Saturday, March 12, 2011
Big 12 championship preview
By David Ubben
KANSAS CITY, Mo. --Three things to watch when Kansas faces Texas.
Big men on big men
You won’t find many matchups with more skilled big men than the ones going to be on display Saturday when Kansas and Texas meet for the Big 12 tournament title. Kansas’ twins, Marcus and Markieff Morris, have the size advantage over Texas’ Tristan Thompson and Gary Johnson, but the Longhorns have the league’s premier swing man in 6-foot-7 Jordan Hamilton. Johnson will draw the task of trying to shut down Big 12 Player of the Year Marcus Morris. In the semifinal against Colorado, the Morris brothers each scored 20 points for the first time in the same game. They combined for 40 points and 21 rebounds. Thompson scored 13 in the Longhorns' win against Texas A&M on Friday and grabbed 10 offensive rebounds. Making matters more interesting is the chippiness between the groups. Markieff Morris talked a little trash to the Longhorns waiting in the tunnel between games on Friday night, and the Longhorns reciprocated.
There’s no doubt about it, this game will ultimately be decided in the paint. Win the glass and win points in the paint, and the title is there for the taking.
Kansas has stumbled to early deficits against Oklahoma State (seven points) and Colorado (12 points) before rebounding for wins, though it took a miss by the Cowboys at the buzzer for the Jayhawks to advance.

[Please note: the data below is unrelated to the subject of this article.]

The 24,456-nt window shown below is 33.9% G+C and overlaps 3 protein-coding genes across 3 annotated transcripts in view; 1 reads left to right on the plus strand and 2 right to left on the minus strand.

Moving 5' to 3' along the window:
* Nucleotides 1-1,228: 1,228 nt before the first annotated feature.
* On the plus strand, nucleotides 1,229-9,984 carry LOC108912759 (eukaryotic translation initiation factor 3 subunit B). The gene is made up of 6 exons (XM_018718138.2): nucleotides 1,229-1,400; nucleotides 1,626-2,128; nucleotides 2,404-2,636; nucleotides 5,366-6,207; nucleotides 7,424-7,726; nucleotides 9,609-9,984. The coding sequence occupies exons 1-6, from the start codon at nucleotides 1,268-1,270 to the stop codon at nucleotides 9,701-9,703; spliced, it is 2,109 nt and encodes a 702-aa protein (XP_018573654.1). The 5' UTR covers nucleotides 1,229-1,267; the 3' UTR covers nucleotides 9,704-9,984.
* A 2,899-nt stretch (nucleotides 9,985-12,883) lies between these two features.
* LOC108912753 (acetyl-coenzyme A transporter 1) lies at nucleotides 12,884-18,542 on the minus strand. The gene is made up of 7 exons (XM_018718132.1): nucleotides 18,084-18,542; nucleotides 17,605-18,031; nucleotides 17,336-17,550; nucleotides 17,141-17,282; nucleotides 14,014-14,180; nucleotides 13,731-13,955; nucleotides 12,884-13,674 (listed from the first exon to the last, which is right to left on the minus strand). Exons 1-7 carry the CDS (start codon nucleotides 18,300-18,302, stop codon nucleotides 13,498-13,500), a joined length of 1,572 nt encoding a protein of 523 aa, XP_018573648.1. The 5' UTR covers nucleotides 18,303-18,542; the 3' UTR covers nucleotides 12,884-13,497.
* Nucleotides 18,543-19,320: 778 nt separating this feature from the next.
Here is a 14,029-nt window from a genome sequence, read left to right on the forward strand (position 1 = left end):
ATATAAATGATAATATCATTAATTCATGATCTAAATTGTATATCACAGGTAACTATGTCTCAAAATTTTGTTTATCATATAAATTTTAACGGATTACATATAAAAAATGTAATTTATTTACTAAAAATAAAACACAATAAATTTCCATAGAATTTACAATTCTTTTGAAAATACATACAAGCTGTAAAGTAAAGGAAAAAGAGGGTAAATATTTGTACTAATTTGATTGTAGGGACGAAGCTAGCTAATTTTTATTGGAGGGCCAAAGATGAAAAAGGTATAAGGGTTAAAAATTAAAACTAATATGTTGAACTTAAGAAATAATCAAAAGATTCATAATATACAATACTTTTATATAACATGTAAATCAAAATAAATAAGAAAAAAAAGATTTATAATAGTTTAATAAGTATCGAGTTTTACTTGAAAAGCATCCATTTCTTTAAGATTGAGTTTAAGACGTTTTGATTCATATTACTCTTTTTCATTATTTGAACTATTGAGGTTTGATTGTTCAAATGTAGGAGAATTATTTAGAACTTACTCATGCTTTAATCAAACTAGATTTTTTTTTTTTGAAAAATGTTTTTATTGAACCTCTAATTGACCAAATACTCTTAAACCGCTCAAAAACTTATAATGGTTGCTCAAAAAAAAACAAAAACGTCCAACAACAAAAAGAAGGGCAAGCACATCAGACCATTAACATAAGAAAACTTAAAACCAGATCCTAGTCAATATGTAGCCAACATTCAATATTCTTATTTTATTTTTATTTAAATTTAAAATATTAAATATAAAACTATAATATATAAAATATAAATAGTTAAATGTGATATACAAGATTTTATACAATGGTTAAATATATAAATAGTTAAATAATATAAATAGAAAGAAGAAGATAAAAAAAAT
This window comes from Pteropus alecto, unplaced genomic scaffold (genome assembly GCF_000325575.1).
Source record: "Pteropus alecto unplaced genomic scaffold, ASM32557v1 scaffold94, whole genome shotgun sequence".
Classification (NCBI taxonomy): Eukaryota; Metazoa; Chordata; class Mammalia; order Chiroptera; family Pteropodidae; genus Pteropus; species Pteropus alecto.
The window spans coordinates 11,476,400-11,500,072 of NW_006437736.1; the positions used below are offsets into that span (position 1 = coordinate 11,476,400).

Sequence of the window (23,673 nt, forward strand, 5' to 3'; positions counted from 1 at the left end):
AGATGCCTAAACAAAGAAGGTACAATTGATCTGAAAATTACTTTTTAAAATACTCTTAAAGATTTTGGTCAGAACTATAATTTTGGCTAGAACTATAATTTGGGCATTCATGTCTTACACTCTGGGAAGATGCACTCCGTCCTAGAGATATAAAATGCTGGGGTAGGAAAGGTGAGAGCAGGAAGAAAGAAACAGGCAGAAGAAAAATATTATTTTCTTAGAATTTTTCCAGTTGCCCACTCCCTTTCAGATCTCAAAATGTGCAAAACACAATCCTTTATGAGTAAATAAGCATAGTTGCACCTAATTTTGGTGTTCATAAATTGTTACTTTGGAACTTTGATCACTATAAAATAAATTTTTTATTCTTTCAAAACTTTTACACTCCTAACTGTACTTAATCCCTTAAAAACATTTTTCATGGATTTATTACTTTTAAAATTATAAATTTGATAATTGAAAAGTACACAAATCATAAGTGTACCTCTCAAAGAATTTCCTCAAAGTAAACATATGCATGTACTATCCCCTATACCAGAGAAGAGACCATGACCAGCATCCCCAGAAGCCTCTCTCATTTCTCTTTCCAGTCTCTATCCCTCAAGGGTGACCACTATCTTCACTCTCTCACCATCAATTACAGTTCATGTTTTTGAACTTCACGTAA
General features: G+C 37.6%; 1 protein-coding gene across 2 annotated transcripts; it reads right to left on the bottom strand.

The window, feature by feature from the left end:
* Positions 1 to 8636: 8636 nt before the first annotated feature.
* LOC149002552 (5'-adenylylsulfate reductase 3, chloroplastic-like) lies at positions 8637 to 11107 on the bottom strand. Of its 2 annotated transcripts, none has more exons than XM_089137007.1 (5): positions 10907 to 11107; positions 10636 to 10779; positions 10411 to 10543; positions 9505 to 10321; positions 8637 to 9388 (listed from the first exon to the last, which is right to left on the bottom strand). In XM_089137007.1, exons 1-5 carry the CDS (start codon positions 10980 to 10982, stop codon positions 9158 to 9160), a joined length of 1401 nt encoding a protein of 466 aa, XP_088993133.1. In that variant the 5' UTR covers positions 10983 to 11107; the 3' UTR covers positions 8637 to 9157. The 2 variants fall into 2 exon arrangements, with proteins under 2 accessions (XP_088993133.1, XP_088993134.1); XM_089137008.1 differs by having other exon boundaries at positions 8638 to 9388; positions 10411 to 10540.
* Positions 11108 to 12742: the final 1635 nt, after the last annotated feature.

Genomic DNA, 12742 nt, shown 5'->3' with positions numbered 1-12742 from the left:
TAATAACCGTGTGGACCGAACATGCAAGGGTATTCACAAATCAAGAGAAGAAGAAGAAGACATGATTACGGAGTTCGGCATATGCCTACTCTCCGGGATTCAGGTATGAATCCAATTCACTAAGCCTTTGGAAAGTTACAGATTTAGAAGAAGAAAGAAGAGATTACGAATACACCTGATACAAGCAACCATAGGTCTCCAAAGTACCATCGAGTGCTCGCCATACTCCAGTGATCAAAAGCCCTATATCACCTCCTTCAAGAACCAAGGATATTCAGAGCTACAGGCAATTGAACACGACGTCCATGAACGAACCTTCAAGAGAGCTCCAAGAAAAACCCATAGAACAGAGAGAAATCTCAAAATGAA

The first time the Jayhawks played Texas, they sprinted to an 18-3 lead in the opening minutes before losing, 74-63. That loss ended Kansas’ 69-game winning streak in Allen Fieldhouse. The atmosphere in the Spring Center will be similar this time around, but Kansas might find making a comeback much more difficult against top-10 team Texas. A good start will be important, and most often that means getting the Morris twins touches early on.
Big 12 titles are nothing new for Kansas, which is 7-1 in championship games. The Jayhawks have won the tournament in four of the past five seasons. Texas, meanwhile, has never won the Big 12 tournament, and neither has any other team from Texas. The Longhorns are 0-5 in championship games. They’ll get a sixth try tonight, with a chance to make a little history and reserve a spot in Texas hoops history as a team that’s done something no other Longhorns team has been able to achieve.